Andrew White is a quintessential artist. A sax player, classically trained oboist, composer, and arranger, a wildly eclectic and spirited genius who has transcribed 840 of John Coltrane’s free-flight solos.
“From the first time I heard Mr. Coltrane, at the age of 14, I thought he was the most significant linguistic contributor to the language of jazz—in the history of jazz. I started transcribing his music because I wanted to see what the music looked like,” White says.
It was only when he turned 70, that White of Locals 161-710 (Washington, DC) and 802 (New York City) started using the term musicologist. He is unaffected and laughs easily. He’s a virtuoso who has mastered many instruments in a range of styles, but who has learned not to take himself too seriously.
He’s transcribed sax solos by Sonny Rollins of Local 802 (New York City), Charlie Parker, Jackie McLean, Paul Desmond, Billy Mitchell, and Stan Getz, plus trumpet solos by Miles Davis and Dizzy Gillespie. White says, “I wanted to satisfy my curiosity about the things I could hear, write them down so I could see them and connect them visually.”
At Howard University, in Washington, DC, White was part of the renowned JFK Quintet. The group played regularly at the legendary Bohemian Caverns. During intermission, White would slip around the corner to Abart’s Internationale to hear Coltrane play.
One night, Eric Dolphy was in the audience. He asked White if he could borrow his horn, and White says, “I was sitting next to Walter Booker, our bassist, and he was laughing hysterically at what Eric was playing. ‘He said, Andrew I’ll never give you a hard time again for your alto sound after hearing that man play your horn. This guy’s playing your stuff.’”
The comparison between the two is now legendary, and White says, “I’ve recorded his tune, ‘Miss Ann,’ twice and people mention the similarities.” White would eventually transcribe 11 of Dolphy’s demanding solos.
In 1963, White went off to Tanglewood to study oboe, and the following year entered the Paris Conservatory on a John Hay Whitney Foundation Fellowship. In early 1965, at 21, White played at the Blue Note Paris, sitting in for Ornette Coleman. “So much of the music business is happenstance,” he says. “I was at the right place at the right time.”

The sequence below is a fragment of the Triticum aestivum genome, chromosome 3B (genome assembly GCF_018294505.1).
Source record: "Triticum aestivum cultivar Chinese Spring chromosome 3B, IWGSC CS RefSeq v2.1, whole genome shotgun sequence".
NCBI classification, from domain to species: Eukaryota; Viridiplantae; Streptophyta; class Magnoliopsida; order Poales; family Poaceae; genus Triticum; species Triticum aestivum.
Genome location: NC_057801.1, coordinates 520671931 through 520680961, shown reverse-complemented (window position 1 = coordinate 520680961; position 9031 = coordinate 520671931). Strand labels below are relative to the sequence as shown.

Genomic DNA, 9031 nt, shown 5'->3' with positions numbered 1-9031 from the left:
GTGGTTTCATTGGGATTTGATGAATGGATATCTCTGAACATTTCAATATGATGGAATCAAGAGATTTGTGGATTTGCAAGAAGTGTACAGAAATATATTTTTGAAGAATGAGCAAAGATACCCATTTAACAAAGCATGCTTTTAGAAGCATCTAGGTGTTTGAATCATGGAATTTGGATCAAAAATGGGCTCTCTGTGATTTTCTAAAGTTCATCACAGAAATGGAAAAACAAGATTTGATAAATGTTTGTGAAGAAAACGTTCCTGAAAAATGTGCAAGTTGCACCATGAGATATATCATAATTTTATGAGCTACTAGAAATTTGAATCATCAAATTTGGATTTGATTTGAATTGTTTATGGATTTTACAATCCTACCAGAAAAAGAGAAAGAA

After Paris and another two years at the Center for Creative and Performing Arts at the State University of Buffalo, he joined the orchestra pit of New York City’s American Ballet Theatre in 1968. By then, he was a successful session jazz player and sideman, playing with drummer bandleaders Elvin Jones and Beaver Harris, and recording with Coltrane’s pianist McCoy Tyner. He eventually made a name for himself as a funk bass player with Stevie Wonder of Local 5 (Detroit, MI) for a couple of years—while simultaneously playing oboe for the American Ballet.
White was playing bass with the 5th Dimension in the early 1970s when Joe Zawinul of Weather Report saw him on TV. He and Wayne Shorter of Local 802 knew White could help their band create the funk sound they needed to extend their fan base. In the slicked-up album Sweetnighter, White contributed a distinctive electric bass line, and even played English horn on a couple of tracks.
A descriptor frequently applied to White is “iconoclastic.” He has shared the stage with some of the greatest jazz players in the world and is a deft interpreter of Coltrane, but it was his foray into popular R&B and funk as an electric bassist that ultimately provided the resources he needed to become an independent artist and music publisher.
Since 1971, White has recorded under his independent label, Andrew’s Music, which has an inventory of nearly 3,000 products: vinyl records, CDs, books, his own compositions—nearly 1,000—almost 2,000 transcriptions, and an 840-page autobiography. His catalog includes his series of transcriptions, The Works of John Coltrane, Vols. 1-16: 840 transcriptions of John Coltrane’s Improvisations and the semi-autobiographical Trane ‘n Me, which is a scholarly exposition on the music of Coltrane.
White says he has too many different artistic interests for one commercial label. “Blue Note Records would not record me as an oboe player playing Mozart. Motown would not record me playing as an iconoclastic jazz saxophonist, and Columbia would not take me on as a funk rock ‘n’ roll bass player,” White says. Under Andrew’s Music, he’s been able to do it all.
His own compositions are broad, steeped in eclectic influences, including classical. In 2006, he received the Gold Medal of the French Society of Arts, Sciences, and Letters in Paris, the only American that year to have been presented the honor.
White joined the union in 1958 and jokes that he could go anywhere, play any club, bar mitzvah, or wedding, because his dues have been paid up since 1958.
“As artists, the best thing we ever did was create a union,” says White. With a number of his recording contracts, he has had to invoke the clause regarding reuse. Though there were a lot of opportunities for mishaps, he says that because he had union contracts, he knew to read the fine print. With AFM contracts, “when doing TV, musicians are working for the studio or network and cannot be undercut.” White stresses, “The AFM is a professional organization. Beyond the benefits and the pension fund, it protects musicians on a fundamental level, on stage and in the studio.”
White turns 75 in September and has already begun marking the occasion with what he calls 75th Anniversary Festival Concerts. He started with two shows this spring—one in April at D.C.’s Blues Alley and one in May at the Jazz Gallery in New York City.